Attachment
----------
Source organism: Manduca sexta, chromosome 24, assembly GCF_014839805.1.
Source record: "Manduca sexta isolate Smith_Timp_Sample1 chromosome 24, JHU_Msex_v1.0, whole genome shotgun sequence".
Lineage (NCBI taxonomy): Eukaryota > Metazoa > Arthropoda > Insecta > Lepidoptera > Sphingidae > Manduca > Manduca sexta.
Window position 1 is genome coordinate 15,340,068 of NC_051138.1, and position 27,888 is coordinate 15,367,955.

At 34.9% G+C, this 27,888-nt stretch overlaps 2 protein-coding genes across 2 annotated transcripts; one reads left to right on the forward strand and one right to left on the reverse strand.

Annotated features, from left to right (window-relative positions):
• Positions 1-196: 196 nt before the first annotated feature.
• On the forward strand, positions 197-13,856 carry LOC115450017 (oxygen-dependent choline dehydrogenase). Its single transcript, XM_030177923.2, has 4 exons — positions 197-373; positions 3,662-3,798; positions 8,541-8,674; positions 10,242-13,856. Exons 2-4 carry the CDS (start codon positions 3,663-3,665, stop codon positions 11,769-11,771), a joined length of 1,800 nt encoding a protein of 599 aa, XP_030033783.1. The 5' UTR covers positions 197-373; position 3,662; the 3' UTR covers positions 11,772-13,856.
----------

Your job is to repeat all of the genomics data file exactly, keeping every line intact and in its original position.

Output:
Source organism: Manduca sexta, chromosome 24, assembly GCF_014839805.1.
Source record: "Manduca sexta isolate Smith_Timp_Sample1 chromosome 24, JHU_Msex_v1.0, whole genome shotgun sequence".
Lineage (NCBI taxonomy): Eukaryota > Metazoa > Arthropoda > Insecta > Lepidoptera > Sphingidae > Manduca > Manduca sexta.
Window position 1 is genome coordinate 15,340,068 of NC_051138.1, and position 27,888 is coordinate 15,367,955.

At 34.9% G+C, this 27,888-nt stretch overlaps 2 protein-coding genes across 2 annotated transcripts; one reads left to right on the forward strand and one right to left on the reverse strand.

Annotated features, from left to right (window-relative positions):
• Positions 1-196: 196 nt before the first annotated feature.
• On the forward strand, positions 197-13,856 carry LOC115450017 (oxygen-dependent choline dehydrogenase). Its single transcript, XM_030177923.2, has 4 exons — positions 197-373; positions 3,662-3,798; positions 8,541-8,674; positions 10,242-13,856. Exons 2-4 carry the CDS (start codon positions 3,663-3,665, stop codon positions 11,769-11,771), a joined length of 1,800 nt encoding a protein of 599 aa, XP_030033783.1. The 5' UTR covers positions 197-373; position 3,662; the 3' UTR covers positions 11,772-13,856.